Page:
Fishing in water is a fun activity, but ice fishing in the winter is a whole thrilling adventure in itself. Ice fishing is filled with risks and requires experience but once you have mastered the art then you will be hooked to it probably for life. However, they say life is a continuous learning process so read on to learn about ice fishing techniques that will make you more skilled.
Before you go on, I would like to emphasize the risks of ice fishing, fishing is very risky and dangerous. Remember ice is just frozen water and the depth may vary from place to place. If you are a learner always take caution and have a more experienced person accompanying you. After all, it is better to be safe than sorry.
Know The Type Of Fish You Want
Before you apply any fishing technique, you should know the type of fish you will be fishing. Do the fish swim near the shallows of the lake or further inside at deeper levels. Normally during winter, most fish will migrate to deeper levels of water.
Deeper water is warmer than shallow water, therefore, to increase the chances of catching fish one has to fish in fairly deep waters. When ice fishing you will have to dig several holes strategically to locate the fish. Digging several holes will help you come up with a test pattern that will help you locate the fish.
Chumming is the method of luring fish to your hole by use of bait. Before you chum, you should make sure it is legal or obtain necessary permits, in some parts such as Alabama chumming fish is illegal. Scattering waxworms or minnows into the water will attract hungry fish.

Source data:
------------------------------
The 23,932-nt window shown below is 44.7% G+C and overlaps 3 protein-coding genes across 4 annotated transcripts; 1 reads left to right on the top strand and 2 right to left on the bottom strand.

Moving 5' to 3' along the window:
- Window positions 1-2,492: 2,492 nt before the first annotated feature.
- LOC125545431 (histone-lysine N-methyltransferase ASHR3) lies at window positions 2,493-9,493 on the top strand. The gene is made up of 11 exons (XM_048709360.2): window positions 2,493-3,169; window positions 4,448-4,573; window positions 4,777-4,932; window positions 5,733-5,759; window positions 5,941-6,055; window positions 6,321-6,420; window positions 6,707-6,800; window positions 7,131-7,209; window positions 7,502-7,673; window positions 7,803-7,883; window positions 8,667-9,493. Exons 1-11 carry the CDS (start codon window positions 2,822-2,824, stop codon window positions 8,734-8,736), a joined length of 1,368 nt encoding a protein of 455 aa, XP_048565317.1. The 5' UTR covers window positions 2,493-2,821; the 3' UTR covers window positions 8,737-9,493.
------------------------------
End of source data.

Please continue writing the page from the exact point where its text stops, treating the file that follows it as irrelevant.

Once the fish have been attracted you can now use your hook and line to catch fish. Chumming is effective because during winter food is scarce in the lake hence the fish will be easily attracted to the smell of food.
Ice Fishing Jigging
A jig is a bait that is used to lure a fish to bite and get caught by the hook. There are different kinds of jigs. To ensure your jig is effective drop it into the water and let it sink to the bottom. You can stir the bottom slightly and slowly raise your jig.
Move your jig sideways, upwards and, downwards. If the fish are active move your jig vigorously this is very effective when catching smaller fish like panfish. However, this might discourage the fish from biting the bait but it is a matter of trial and error.
Success in ice fishing is a matter of the amount of knowledge you have. The more knowledge you have in regards to location patterns of fish, and the mastery of ice fishing techniques the more fish you will catch. Many other techniques have not been covered. My advice would be to stick with one ice fishing technique and perfect it.